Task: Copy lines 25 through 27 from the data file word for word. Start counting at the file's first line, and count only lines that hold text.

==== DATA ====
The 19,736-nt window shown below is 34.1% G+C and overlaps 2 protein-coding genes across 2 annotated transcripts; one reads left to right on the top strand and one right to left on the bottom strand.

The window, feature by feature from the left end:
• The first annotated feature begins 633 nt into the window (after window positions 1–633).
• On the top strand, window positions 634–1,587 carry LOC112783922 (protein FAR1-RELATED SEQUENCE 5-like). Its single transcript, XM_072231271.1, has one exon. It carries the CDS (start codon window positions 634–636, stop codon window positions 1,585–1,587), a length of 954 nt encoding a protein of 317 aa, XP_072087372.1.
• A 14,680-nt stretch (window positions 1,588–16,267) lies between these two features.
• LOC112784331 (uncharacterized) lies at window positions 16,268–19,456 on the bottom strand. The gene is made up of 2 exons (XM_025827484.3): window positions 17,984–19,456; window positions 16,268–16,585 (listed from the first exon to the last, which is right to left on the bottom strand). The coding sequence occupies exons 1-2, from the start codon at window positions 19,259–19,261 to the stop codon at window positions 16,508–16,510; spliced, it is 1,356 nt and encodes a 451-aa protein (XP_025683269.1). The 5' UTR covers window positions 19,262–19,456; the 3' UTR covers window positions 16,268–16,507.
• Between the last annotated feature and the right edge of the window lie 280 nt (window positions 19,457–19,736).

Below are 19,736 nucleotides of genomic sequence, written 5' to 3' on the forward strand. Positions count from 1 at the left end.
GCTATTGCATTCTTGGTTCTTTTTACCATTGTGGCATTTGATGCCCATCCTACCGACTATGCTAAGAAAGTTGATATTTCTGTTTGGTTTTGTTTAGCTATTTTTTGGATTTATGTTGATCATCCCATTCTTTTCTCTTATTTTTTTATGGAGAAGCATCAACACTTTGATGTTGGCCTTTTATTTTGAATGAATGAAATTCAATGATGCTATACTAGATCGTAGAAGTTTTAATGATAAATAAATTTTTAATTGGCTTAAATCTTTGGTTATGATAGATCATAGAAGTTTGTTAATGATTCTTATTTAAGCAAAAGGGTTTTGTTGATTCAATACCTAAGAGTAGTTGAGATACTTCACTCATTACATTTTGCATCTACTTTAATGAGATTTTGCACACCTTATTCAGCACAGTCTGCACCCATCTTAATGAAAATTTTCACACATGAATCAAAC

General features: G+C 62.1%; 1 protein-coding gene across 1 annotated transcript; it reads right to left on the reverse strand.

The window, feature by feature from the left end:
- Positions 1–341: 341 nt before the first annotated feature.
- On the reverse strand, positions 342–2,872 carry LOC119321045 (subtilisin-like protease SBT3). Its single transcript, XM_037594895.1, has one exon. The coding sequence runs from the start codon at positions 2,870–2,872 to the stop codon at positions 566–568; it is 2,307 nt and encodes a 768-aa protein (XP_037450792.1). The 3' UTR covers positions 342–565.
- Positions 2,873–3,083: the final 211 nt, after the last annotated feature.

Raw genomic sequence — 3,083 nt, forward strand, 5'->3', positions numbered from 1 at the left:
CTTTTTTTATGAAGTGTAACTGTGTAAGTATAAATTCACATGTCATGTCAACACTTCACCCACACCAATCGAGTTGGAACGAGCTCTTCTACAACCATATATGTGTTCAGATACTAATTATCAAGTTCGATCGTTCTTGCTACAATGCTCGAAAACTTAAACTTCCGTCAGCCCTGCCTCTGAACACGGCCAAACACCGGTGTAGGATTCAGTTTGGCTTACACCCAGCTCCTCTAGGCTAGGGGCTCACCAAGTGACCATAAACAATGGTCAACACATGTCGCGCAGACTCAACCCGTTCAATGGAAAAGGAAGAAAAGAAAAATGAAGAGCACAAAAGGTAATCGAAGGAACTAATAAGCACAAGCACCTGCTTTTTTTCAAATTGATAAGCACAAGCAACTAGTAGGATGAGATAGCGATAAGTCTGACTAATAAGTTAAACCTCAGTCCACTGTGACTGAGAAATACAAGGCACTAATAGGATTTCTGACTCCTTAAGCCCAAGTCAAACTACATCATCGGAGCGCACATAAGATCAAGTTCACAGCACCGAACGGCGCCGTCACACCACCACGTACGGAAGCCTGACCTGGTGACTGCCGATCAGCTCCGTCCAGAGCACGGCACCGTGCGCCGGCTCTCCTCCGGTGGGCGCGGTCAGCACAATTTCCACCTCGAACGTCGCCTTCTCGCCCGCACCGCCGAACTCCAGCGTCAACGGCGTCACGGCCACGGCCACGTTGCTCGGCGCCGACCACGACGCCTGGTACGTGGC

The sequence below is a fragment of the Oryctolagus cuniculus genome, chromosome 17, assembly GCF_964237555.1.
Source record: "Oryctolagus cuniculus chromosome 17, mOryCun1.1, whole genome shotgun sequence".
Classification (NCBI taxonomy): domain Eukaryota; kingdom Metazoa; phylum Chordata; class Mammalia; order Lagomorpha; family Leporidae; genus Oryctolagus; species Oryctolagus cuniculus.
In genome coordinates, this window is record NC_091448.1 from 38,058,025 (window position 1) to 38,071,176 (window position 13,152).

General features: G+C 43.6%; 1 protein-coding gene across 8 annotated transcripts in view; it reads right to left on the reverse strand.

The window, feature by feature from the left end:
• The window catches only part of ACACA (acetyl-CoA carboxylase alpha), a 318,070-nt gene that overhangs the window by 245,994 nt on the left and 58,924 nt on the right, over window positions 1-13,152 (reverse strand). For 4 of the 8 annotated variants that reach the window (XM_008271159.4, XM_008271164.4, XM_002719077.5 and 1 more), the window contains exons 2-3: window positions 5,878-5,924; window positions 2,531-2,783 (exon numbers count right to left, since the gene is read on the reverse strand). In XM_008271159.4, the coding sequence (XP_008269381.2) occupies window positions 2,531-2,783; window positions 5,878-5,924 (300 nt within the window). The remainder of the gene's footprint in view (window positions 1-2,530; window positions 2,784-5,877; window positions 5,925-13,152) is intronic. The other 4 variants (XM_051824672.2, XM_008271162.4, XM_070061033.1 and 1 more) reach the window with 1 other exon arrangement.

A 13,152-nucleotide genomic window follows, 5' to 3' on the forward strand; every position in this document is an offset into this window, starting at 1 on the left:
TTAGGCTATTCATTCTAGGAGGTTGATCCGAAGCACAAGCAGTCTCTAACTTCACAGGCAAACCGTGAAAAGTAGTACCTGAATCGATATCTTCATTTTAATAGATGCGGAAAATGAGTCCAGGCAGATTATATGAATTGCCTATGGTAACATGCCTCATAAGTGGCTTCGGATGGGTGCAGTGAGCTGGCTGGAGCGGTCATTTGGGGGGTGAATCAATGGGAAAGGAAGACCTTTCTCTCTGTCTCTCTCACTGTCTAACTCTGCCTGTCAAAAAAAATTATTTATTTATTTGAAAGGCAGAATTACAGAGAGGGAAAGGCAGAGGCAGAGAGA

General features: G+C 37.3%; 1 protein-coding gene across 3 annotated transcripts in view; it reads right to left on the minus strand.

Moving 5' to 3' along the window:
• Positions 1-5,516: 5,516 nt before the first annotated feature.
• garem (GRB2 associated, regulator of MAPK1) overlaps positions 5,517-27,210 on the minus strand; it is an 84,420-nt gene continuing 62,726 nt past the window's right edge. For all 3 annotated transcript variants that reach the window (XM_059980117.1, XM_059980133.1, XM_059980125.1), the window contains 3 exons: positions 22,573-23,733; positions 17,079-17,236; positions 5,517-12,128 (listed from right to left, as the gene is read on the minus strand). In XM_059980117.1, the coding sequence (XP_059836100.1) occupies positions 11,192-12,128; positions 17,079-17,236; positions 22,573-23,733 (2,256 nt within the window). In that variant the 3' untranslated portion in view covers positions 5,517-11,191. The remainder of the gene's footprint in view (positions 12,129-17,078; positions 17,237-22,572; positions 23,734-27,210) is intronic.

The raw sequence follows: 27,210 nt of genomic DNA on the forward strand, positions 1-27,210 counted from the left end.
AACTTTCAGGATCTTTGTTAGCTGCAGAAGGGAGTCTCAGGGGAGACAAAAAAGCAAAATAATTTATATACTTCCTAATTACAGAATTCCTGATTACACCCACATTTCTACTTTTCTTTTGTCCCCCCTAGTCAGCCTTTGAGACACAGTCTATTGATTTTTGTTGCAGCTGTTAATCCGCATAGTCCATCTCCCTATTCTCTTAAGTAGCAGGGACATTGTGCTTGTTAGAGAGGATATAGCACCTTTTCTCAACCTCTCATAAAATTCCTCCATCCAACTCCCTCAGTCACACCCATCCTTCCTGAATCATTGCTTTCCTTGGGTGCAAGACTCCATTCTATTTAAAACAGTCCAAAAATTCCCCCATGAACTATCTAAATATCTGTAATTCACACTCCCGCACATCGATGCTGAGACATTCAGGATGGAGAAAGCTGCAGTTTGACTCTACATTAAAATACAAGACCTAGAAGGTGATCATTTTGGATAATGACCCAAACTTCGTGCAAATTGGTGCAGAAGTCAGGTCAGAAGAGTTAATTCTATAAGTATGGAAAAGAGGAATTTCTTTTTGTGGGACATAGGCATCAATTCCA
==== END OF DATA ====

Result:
TTAGGCTATTCATTCTAGGAGGTTGATCCGAAGCACAAGCAGTCTCTAACTTCACAGGCAAACCGTGAAAAGTAGTACCTGAATCGATATCTTCATTTTAATAGATGCGGAAAATGAGTCCAGGCAGATTATATGAATTGCCTATGGTAACATGCCTCATAAGTGGCTTCGGATGGGTGCAGTGAGCTGGCTGGAGCGGTCATTTGGGGGGTGAATCAATGGGAAAGGAAGACCTTTCTCTCTGTCTCTCTCACTGTCTAACTCTGCCTGTCAAAAAAAATTATTTATTTATTTGAAAGGCAGAATTACAGAGAGGGAAAGGCAGAGGCAGAGAGA

General features: G+C 37.3%; 1 protein-coding gene across 3 annotated transcripts in view; it reads right to left on the minus strand.

Moving 5' to 3' along the window: